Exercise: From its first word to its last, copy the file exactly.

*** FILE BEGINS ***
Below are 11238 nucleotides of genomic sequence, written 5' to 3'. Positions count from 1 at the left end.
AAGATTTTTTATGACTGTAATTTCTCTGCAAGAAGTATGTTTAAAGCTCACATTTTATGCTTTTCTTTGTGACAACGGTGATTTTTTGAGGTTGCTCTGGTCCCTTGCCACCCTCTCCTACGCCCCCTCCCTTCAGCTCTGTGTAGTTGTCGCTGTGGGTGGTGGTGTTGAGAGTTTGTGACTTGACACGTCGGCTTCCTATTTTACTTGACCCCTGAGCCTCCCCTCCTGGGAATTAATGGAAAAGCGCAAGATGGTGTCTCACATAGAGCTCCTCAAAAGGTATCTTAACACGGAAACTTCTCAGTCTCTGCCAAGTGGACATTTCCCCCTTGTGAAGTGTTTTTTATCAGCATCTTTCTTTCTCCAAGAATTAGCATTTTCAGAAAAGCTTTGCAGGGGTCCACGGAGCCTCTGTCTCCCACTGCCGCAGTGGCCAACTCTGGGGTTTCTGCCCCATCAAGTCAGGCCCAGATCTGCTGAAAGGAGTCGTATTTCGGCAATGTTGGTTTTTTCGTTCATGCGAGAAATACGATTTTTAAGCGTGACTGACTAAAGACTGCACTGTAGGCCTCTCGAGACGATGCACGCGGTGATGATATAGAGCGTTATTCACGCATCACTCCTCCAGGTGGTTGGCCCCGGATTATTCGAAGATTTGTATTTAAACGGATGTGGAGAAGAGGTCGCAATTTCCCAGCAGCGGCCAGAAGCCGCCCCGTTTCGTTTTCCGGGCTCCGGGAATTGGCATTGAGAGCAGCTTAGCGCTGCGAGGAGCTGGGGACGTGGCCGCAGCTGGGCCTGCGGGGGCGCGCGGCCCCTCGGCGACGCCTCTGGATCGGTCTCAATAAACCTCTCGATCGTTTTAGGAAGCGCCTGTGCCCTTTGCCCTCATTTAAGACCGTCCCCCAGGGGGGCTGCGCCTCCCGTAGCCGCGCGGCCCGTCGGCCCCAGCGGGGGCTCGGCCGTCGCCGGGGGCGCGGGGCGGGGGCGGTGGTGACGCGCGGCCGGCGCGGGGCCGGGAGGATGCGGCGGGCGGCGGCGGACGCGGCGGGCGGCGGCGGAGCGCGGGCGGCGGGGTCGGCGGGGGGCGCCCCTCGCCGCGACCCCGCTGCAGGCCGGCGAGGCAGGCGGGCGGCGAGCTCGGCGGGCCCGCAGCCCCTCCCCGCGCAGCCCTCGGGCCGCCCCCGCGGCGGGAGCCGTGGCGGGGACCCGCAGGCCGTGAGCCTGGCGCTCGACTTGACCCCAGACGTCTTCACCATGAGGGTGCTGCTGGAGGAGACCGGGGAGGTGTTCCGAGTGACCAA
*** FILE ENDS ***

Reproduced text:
Below are 11238 nucleotides of genomic sequence, written 5' to 3'. Positions count from 1 at the left end.
AAGATTTTTTATGACTGTAATTTCTCTGCAAGAAGTATGTTTAAAGCTCACATTTTATGCTTTTCTTTGTGACAACGGTGATTTTTTGAGGTTGCTCTGGTCCCTTGCCACCCTCTCCTACGCCCCCTCCCTTCAGCTCTGTGTAGTTGTCGCTGTGGGTGGTGGTGTTGAGAGTTTGTGACTTGACACGTCGGCTTCCTATTTTACTTGACCCCTGAGCCTCCCCTCCTGGGAATTAATGGAAAAGCGCAAGATGGTGTCTCACATAGAGCTCCTCAAAAGGTATCTTAACACGGAAACTTCTCAGTCTCTGCCAAGTGGACATTTCCCCCTTGTGAAGTGTTTTTTATCAGCATCTTTCTTTCTCCAAGAATTAGCATTTTCAGAAAAGCTTTGCAGGGGTCCACGGAGCCTCTGTCTCCCACTGCCGCAGTGGCCAACTCTGGGGTTTCTGCCCCATCAAGTCAGGCCCAGATCTGCTGAAAGGAGTCGTATTTCGGCAATGTTGGTTTTTTCGTTCATGCGAGAAATACGATTTTTAAGCGTGACTGACTAAAGACTGCACTGTAGGCCTCTCGAGACGATGCACGCGGTGATGATATAGAGCGTTATTCACGCATCACTCCTCCAGGTGGTTGGCCCCGGATTATTCGAAGATTTGTATTTAAACGGATGTGGAGAAGAGGTCGCAATTTCCCAGCAGCGGCCAGAAGCCGCCCCGTTTCGTTTTCCGGGCTCCGGGAATTGGCATTGAGAGCAGCTTAGCGCTGCGAGGAGCTGGGGACGTGGCCGCAGCTGGGCCTGCGGGGGCGCGCGGCCCCTCGGCGACGCCTCTGGATCGGTCTCAATAAACCTCTCGATCGTTTTAGGAAGCGCCTGTGCCCTTTGCCCTCATTTAAGACCGTCCCCCAGGGGGGCTGCGCCTCCCGTAGCCGCGCGGCCCGTCGGCCCCAGCGGGGGCTCGGCCGTCGCCGGGGGCGCGGGGCGGGGGCGGTGGTGACGCGCGGCCGGCGCGGGGCCGGGAGGATGCGGCGGGCGGCGGCGGACGCGGCGGGCGGCGGCGGAGCGCGGGCGGCGGGGTCGGCGGGGGGCGCCCCTCGCCGCGACCCCGCTGCAGGCCGGCGAGGCAGGCGGGCGGCGAGCTCGGCGGGCCCGCAGCCCCTCCCCGCGCAGCCCTCGGGCCGCCCCCGCGGCGGGAGCCGTGGCGGGGACCCGCAGGCCGTGAGCCTGGCGCTCGACTTGACCCCAGACGTCTTCACCATGAGGGTGCTGCTGGAGGAGACCGGGGAGGTGTTCCGAGTGACCAA